Starring Kiernan Shipka, Stanley Tucci, Miranda Otto, John Corbett and with John R. Leonetti as director, The Silence is the latest horror film from Netflix
Set during a time when the world is being terrorised by a deadly, primeval species with acute hearing, a family seeks refuge to wait out the invasion as they wonder what kind of world will remain by the time they emerge.
I’m guessing that this is the kind of horror film that will make me jump several times, but then once it’s over, I soon forget about it. I could be wrong of course. Either way, I just hope it’s clever. I’ think I’m going to need something about The Silence to be clever.
Kate Corbett, Dempsey Bryk, Kyle Breitkopf, Billy MacLellan, Callum Shoniker, Hannah Gordon and Taylor Love also star.
Though Love Simon (2018)is still very much my favourite high school movie in a while, I liked how good director Susan Johnson’s filmwas at taking me back to that time when I too was a high schooler with an all consuming crush.
Besides the gift of reminiscing, I enjoyed seeing John Corbett in his role as a father to three daughters. I also definitely liked the look and design of the teenage protagonist’s bedroom – even though it’s not how I’d like my teenage room to look.
Overall, I’d say that To All The Boys I’ve Loved Before is an adequately entertaining movie that felt very teenage. This is probably why my non-teenage self found some of the mistakes the teenagers in the movie made, quite frustrating to watch.
Lead by Lana Condor, the entire cast did a good job and I’m not that mad at the end result.
You’ll likely guess how things will play out soon after the film starts but I say watch it anyway. Especially if reminiscing about high school won’t hurt. And definitely watch it if you’re in high school. I’d probably have loved it more if I’d been in high school when this movie came out.
To All The Boys I’ve Loved Before is a new drama / romance that tells the story of teenage girl whose secret love letters are exposed.
Based on the novel by Jenny Han; Lana Condor, John Corbett, Noah Centineo and Emilija Baranac star…
As I watched this trailer, I thought ‘here we go, just the same old teen story…’ But then the reason the protagonist faints at the beginning is revealed and I decide that I could probably dedicate some time to this movie. Especially since – luckily for me, my high school crush was never so cruel as to tell me that nothing would ever happen between us.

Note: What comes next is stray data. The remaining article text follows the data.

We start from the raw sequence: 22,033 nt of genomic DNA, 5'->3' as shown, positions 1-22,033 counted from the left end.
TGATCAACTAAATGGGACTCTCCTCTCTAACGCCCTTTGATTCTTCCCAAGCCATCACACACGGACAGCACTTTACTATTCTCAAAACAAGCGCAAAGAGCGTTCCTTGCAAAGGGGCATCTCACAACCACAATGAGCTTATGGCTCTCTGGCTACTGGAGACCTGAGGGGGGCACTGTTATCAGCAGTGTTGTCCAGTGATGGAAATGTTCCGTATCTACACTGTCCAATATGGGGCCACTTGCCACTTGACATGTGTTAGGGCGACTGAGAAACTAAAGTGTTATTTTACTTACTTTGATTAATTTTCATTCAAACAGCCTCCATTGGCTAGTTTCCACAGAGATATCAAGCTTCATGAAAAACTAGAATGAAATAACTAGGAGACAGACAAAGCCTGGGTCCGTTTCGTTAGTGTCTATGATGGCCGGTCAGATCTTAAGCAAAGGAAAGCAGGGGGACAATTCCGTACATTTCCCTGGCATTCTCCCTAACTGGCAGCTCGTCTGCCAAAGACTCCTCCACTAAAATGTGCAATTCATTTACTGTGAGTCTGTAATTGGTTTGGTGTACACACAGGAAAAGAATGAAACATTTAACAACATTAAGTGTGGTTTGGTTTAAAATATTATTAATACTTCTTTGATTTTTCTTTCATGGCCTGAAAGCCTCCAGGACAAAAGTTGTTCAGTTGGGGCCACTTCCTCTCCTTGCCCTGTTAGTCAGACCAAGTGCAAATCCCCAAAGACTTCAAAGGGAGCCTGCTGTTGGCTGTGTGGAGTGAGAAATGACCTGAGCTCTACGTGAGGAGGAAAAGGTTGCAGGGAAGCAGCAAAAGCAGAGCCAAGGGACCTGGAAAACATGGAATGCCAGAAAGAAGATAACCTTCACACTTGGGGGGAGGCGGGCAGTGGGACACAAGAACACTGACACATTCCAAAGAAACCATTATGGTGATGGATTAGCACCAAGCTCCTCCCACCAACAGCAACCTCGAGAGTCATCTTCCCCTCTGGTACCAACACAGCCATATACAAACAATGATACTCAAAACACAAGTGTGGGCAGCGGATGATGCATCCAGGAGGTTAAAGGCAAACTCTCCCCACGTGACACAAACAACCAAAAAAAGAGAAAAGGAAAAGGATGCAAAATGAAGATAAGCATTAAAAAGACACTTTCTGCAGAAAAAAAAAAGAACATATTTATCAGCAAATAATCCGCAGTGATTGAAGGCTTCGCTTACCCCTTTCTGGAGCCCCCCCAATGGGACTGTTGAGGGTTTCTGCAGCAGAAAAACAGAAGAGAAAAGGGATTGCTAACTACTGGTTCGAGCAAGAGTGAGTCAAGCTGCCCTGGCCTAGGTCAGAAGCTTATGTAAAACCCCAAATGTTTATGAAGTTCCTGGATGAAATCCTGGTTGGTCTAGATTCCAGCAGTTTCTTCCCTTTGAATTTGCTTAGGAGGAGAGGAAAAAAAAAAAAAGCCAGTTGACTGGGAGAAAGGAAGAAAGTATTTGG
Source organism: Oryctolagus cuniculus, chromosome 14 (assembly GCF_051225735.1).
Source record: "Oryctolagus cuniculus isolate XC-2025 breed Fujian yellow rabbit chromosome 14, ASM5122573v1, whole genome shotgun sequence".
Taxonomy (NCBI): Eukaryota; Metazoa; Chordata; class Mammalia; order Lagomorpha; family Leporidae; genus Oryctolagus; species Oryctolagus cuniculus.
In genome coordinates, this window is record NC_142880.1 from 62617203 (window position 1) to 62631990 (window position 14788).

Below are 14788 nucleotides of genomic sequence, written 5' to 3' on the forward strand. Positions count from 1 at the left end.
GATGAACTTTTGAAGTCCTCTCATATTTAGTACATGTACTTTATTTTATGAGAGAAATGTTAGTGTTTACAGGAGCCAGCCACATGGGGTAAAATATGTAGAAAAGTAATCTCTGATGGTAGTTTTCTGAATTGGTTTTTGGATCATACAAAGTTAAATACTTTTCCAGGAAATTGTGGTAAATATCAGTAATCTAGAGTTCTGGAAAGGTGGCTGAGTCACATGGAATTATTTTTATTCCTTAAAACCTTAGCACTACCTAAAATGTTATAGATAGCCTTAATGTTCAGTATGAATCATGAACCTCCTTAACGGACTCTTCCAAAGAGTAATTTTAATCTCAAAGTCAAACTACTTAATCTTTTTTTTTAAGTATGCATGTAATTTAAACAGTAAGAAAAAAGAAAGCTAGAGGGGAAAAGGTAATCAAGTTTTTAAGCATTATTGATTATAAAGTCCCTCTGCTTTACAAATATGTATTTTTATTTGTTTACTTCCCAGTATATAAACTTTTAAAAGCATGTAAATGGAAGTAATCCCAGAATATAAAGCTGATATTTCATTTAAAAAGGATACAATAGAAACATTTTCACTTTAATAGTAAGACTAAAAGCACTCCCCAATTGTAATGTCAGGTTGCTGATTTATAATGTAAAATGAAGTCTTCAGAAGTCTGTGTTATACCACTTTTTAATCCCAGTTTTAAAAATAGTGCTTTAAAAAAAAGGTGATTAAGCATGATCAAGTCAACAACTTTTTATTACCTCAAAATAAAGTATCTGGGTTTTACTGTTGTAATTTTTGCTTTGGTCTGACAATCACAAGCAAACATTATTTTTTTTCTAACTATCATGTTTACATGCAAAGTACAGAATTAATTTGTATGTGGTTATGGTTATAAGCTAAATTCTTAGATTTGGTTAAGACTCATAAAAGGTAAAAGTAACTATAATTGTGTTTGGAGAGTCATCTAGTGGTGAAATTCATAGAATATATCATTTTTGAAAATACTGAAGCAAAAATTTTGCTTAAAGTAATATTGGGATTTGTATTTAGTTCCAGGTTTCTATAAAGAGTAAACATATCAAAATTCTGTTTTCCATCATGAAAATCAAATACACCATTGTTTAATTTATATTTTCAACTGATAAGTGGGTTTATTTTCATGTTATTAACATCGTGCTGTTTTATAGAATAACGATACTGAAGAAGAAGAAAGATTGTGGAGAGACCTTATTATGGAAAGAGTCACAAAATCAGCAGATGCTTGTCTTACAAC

I’m going to let this movie take me back to my early teenage years as I reminisce about the boy who made school an event I was always more than happy to wake up for.
I really, really, REALLY wanted to love My Big Fat Greek Wedding 2, but the truth is I’d be lying if I claimed to have had a great time.
Directed by Kirk Jones and starring Nia Vandalos, John Corbett, Elena Kampouris and Joey Fatone, the film picks up approximately 12 years after the first one ended. As you can imagine, life has moved along for the characters – some things have certainly changed but far more has stayed exactly the same and not in the best way.
It’s not great when you realise thatin My Big Fat Greek Wedding 2, at least 90 percent of the moments that were supposed to be funny are more or less repeats of jokes that were much funnier in the first movie.
If I were to pick one good thing about this sequel, I’d say that personally, it was great getting to hear aunt ‘bobopsky’ deliver a few more funny lines. By aunt bobosky, I of course mean aunt Voula, my favourite character from the first movie; the one played to great comic effect by Andrea Martin. Sadly though, even she nor the memory of how great she was in the first film could prove quite enough to save this sequel.
There are aspects of the execution of one or two moving moments in the film that I enjoyed. It’s just that when I look at said moments as part of the rest of the story and not just random stand alone moments, they begin to appear quite contrived and sometimes definitely awkward.
It’s kind of strange for me that some might see the film and think a lot happened. For me it feels as though hardly anything happened at all. Except for the usual chaos of the Portokalos clan.
I remember finding Michael Constantine’s portrayal of Toula’s dad (Gus) amusing in the first movie. This time round, his narrow view of a woman’s role in the world was very annoying to say the least.
There’s a very slim chance that I may not have been in the right state of mind to receive what My Big Fat Greek Wedding 2 had to offer. Whatever the case may be, my worst fear about the sequel has definitely come true because I honestly could have done without it.
For anyone that hasn’t seen either film, I recommend seeing the original and stopping right there.